Ignoring any potential concerns about the general idea of the motivation sequences, which are going to vary heavily between readers, there are still significant issues with it. The whole premise of the girls actually needing motivation appears to go out of the window within the first quarter of the game, and the mini-games themselves aren't particularly engaging. All require similar repeated actions on highlighted parts of the two touchscreens and, while it is something slightly different to do for a brief time, it adds nothing to the rest of the game. Unfortunately for those who do have objections to the content, going through it is pivotal to progress.

To get in this situation, our protagonist is the required level of RPG-idiot. To get in this situation, our protagonist is the required level of RPG-idiot.

   Dungeons are somewhat disappointing, as all follow the same basic structure and there's almost zero visual change between floors in each. While there are treasure chests and dead ends, it's still just a straightforward wander through punctuated by plenty of random battles. The saving grace is that they aren't very long, so while there's still nothing overly interesting, at least things don't become too tedious. Any puzzles are trivial, and pretty much solved by the girls themselves, with the player just ending up having to follow their instructions. Plenty of backtracking will also be forced on the player in both the girl's individual sidequests and latter portions of the story. Enemy design is also woefully unvaried, and not at all exciting, particularly with the minimal animation and detail on the battle screens. There not too much to say with the audio: the music is decent but limited in the number of tracks, and the game's Japanese voice acting is fine but easily ignored.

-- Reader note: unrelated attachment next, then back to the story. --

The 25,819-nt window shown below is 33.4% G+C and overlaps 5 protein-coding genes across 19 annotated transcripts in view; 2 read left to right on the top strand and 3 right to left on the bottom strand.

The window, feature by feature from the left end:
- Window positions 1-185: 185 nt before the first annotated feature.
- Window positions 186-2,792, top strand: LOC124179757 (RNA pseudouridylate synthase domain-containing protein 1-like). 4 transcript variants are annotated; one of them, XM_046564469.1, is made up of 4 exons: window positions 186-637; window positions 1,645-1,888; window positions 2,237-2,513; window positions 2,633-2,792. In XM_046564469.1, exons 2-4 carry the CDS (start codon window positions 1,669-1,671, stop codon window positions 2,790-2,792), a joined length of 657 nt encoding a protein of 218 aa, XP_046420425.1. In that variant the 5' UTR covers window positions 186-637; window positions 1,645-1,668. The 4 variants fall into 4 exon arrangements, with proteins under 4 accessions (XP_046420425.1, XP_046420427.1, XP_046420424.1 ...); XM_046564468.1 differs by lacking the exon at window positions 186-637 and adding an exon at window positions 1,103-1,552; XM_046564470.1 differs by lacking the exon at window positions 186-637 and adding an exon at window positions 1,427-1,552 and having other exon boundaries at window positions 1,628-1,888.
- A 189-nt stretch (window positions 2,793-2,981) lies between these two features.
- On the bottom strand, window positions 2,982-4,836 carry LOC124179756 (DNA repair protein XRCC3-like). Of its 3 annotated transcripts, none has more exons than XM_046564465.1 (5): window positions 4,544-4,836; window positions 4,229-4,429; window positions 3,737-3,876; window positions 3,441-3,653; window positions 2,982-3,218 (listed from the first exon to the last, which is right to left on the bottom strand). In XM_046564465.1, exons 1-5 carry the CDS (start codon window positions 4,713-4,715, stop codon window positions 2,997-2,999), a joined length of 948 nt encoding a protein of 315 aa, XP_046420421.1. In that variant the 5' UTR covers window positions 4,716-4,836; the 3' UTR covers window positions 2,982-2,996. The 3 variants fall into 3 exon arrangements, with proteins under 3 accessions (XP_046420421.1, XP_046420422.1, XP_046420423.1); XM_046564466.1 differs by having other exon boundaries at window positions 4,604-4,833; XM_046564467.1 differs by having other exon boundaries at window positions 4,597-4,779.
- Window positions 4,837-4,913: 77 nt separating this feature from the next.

Difficulty of various sections is almost entirely dependent on the level of the party. There are significant bumps between dungeons and for bosses — the jump for the final boss naturally being largest — but these are handled by just spending a bit of time grinding. There's little tactical nous needed and the battle plan required for victory is constant throughout. Players can expect to spend around twenty-five to thirty hours getting through the game, with multiple endings maybe encouraging a replay, however, these can all be unlocked by simply reloading a save file just before the final boss instead. There's no New Game Plus to speak of, but those willing to jump through a couple of hoops after completing the game can unlock the Vita enhanced edition's extra dungeon, where the game's two NPCs also become playable.

   Criminal Girls quite ably eats up a good few hours early on, but simply fails to provide enough of a lasting experience to recommend. There are some interesting aspects, and it helps cater to a niche, but it's hard to find any area in the gameplay where things haven't been done considerably better elsewhere.